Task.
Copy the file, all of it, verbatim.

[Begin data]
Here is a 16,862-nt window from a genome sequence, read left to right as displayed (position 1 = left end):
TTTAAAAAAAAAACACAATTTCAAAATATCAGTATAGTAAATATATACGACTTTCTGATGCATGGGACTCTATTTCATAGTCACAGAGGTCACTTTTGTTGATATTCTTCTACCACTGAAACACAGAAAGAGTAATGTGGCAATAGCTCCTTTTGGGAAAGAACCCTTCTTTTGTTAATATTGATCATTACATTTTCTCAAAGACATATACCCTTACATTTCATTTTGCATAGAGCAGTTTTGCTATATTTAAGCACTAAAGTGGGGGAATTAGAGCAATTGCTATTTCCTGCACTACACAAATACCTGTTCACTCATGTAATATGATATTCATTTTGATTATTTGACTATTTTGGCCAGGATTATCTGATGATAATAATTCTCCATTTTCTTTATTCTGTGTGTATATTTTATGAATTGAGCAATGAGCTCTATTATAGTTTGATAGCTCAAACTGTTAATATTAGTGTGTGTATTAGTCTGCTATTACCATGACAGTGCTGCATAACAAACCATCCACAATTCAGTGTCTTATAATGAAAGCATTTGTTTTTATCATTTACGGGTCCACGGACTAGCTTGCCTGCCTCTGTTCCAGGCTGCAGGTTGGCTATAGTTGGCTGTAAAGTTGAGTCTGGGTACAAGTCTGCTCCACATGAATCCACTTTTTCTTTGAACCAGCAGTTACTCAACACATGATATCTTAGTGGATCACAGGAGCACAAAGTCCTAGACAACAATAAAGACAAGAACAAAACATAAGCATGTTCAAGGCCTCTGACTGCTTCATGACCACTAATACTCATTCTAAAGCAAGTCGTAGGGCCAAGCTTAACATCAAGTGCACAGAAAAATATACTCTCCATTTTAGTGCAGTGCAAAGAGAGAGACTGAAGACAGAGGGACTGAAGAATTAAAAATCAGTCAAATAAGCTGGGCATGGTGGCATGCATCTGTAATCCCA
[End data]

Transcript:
Here is a 16,862-nt window from a genome sequence, read left to right as displayed (position 1 = left end):
TTTAAAAAAAAAACACAATTTCAAAATATCAGTATAGTAAATATATACGACTTTCTGATGCATGGGACTCTATTTCATAGTCACAGAGGTCACTTTTGTTGATATTCTTCTACCACTGAAACACAGAAAGAGTAATGTGGCAATAGCTCCTTTTGGGAAAGAACCCTTCTTTTGTTAATATTGATCATTACATTTTCTCAAAGACATATACCCTTACATTTCATTTTGCATAGAGCAGTTTTGCTATATTTAAGCACTAAAGTGGGGGAATTAGAGCAATTGCTATTTCCTGCACTACACAAATACCTGTTCACTCATGTAATATGATATTCATTTTGATTATTTGACTATTTTGGCCAGGATTATCTGATGATAATAATTCTCCATTTTCTTTATTCTGTGTGTATATTTTATGAATTGAGCAATGAGCTCTATTATAGTTTGATAGCTCAAACTGTTAATATTAGTGTGTGTATTAGTCTGCTATTACCATGACAGTGCTGCATAACAAACCATCCACAATTCAGTGTCTTATAATGAAAGCATTTGTTTTTATCATTTACGGGTCCACGGACTAGCTTGCCTGCCTCTGTTCCAGGCTGCAGGTTGGCTATAGTTGGCTGTAAAGTTGAGTCTGGGTACAAGTCTGCTCCACATGAATCCACTTTTTCTTTGAACCAGCAGTTACTCAACACATGATATCTTAGTGGATCACAGGAGCACAAAGTCCTAGACAACAATAAAGACAAGAACAAAACATAAGCATGTTCAAGGCCTCTGACTGCTTCATGACCACTAATACTCATTCTAAAGCAAGTCGTAGGGCCAAGCTTAACATCAAGTGCACAGAAAAATATACTCTCCATTTTAGTGCAGTGCAAAGAGAGAGACTGAAGACAGAGGGACTGAAGAATTAAAAATCAGTCAAATAAGCTGGGCATGGTGGCATGCATCTGTAATCCCA